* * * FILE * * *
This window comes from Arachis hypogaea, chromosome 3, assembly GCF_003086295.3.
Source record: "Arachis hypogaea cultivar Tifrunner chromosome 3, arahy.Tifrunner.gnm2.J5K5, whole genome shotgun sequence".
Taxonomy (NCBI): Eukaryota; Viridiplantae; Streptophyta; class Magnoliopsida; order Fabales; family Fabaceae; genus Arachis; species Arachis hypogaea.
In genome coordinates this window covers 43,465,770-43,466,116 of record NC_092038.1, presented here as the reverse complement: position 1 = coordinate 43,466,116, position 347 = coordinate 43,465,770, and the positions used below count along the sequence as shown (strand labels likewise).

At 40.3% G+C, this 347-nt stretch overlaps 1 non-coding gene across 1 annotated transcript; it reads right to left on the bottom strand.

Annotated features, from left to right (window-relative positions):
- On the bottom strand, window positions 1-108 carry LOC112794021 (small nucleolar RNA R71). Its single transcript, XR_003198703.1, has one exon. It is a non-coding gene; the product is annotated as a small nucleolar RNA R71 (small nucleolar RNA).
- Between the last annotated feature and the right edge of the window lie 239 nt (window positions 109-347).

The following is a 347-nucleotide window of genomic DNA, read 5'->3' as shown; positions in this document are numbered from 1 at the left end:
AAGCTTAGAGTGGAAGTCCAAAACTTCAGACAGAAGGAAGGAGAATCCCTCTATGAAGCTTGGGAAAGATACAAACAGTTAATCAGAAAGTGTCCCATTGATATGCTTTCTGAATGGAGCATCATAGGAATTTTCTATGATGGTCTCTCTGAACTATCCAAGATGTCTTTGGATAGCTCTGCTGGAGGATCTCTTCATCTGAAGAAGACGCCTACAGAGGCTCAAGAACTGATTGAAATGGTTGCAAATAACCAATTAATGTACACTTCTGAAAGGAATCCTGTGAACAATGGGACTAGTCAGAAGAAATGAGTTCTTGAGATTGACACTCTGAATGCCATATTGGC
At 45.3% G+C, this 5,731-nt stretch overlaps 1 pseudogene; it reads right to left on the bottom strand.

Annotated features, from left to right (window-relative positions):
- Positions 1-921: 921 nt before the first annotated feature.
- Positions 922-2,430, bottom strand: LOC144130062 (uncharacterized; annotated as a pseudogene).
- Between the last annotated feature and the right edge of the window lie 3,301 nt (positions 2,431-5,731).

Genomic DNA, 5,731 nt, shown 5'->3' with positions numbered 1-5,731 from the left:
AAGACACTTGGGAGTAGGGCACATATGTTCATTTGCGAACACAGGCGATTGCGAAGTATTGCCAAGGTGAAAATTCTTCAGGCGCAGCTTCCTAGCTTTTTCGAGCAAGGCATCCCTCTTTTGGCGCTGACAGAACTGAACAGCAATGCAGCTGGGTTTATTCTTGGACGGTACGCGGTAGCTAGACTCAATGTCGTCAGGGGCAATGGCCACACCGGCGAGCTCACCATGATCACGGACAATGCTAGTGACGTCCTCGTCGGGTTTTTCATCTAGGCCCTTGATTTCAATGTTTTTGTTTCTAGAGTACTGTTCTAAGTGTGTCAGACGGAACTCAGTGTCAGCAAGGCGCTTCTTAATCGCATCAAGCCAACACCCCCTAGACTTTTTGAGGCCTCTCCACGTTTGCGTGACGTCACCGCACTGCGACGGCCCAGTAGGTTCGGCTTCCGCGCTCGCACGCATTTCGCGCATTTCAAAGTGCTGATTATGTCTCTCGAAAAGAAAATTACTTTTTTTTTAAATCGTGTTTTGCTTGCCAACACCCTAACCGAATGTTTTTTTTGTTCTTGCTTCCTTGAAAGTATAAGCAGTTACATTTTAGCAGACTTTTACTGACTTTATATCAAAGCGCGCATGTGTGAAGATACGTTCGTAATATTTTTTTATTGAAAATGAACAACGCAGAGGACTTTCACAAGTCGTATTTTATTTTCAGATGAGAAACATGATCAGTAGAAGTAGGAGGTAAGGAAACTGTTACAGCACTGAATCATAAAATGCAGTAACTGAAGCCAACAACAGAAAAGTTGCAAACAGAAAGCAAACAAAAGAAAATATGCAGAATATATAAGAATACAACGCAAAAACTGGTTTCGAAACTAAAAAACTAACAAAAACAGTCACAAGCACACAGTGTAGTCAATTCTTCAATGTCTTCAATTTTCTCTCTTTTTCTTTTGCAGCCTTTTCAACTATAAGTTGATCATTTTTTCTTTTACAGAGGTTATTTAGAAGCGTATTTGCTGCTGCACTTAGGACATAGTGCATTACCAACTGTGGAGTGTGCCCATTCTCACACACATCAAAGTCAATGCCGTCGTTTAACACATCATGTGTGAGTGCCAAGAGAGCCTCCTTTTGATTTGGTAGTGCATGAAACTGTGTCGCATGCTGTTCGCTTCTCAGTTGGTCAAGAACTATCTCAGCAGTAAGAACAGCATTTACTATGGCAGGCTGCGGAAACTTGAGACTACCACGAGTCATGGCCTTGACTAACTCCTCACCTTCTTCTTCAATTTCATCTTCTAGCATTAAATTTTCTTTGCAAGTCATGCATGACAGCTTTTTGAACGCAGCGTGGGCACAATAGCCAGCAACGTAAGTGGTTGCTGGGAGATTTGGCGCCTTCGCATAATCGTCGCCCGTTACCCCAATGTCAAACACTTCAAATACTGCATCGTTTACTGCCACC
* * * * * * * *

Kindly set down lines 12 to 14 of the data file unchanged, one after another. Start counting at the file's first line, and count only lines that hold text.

Annotated features, from left to right (window-relative positions):
- Positions 1-921: 921 nt before the first annotated feature.
- Positions 922-2,430, bottom strand: LOC144130062 (uncharacterized; annotated as a pseudogene).